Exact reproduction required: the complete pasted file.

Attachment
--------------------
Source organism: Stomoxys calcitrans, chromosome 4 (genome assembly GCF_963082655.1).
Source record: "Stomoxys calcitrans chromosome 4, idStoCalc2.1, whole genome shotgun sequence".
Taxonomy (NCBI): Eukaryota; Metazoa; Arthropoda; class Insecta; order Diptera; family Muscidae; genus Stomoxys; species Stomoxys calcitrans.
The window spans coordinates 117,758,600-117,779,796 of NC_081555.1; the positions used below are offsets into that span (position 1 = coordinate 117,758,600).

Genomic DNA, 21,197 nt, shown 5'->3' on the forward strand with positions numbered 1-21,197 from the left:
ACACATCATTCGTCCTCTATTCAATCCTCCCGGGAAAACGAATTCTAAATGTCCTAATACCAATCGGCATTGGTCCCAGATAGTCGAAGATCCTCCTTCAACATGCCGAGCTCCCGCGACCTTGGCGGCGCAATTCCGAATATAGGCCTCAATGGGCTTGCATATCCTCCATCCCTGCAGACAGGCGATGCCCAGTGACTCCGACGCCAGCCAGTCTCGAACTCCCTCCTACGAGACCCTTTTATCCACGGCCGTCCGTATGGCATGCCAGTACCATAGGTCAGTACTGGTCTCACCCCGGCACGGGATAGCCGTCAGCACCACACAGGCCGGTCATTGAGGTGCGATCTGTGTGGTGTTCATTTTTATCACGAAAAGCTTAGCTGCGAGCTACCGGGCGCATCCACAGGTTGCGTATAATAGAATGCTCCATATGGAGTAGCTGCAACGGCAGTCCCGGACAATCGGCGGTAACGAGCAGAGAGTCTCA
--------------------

Source organism: Stomoxys calcitrans, chromosome 4 (genome assembly GCF_963082655.1).
Source record: "Stomoxys calcitrans chromosome 4, idStoCalc2.1, whole genome shotgun sequence".
Taxonomy (NCBI): Eukaryota; Metazoa; Arthropoda; class Insecta; order Diptera; family Muscidae; genus Stomoxys; species Stomoxys calcitrans.
The window spans coordinates 117,758,600-117,779,796 of NC_081555.1; the positions used below are offsets into that span (position 1 = coordinate 117,758,600).

Genomic DNA, 21,197 nt, shown 5'->3' on the forward strand with positions numbered 1-21,197 from the left:
ACACATCATTCGTCCTCTATTCAATCCTCCCGGGAAAACGAATTCTAAATGTCCTAATACCAATCGGCATTGGTCCCAGATAGTCGAAGATCCTCCTTCAACATGCCGAGCTCCCGCGACCTTGGCGGCGCAATTCCGAATATAGGCCTCAATGGGCTTGCATATCCTCCATCCCTGCAGACAGGCGATGCCCAGTGACTCCGACGCCAGCCAGTCTCGAACTCCCTCCTACGAGACCCTTTTATCCACGGCCGTCCGTATGGCATGCCAGTACCATAGGTCAGTACTGGTCTCACCCCGGCACGGGATAGCCGTCAGCACCACACAGGCCGGTCATTGAGGTGCGATCTGTGTGGTGTTCATTTTTATCACGAAAAGCTTAGCTGCGAGCTACCGGGCGCATCCACAGGTTGCGTATAATAGAATGCTCCATATGGAGTAGCTGCAACGGCAGTCCCGGACAATCGGCGGTAACGAGCAGAGAGTCTCA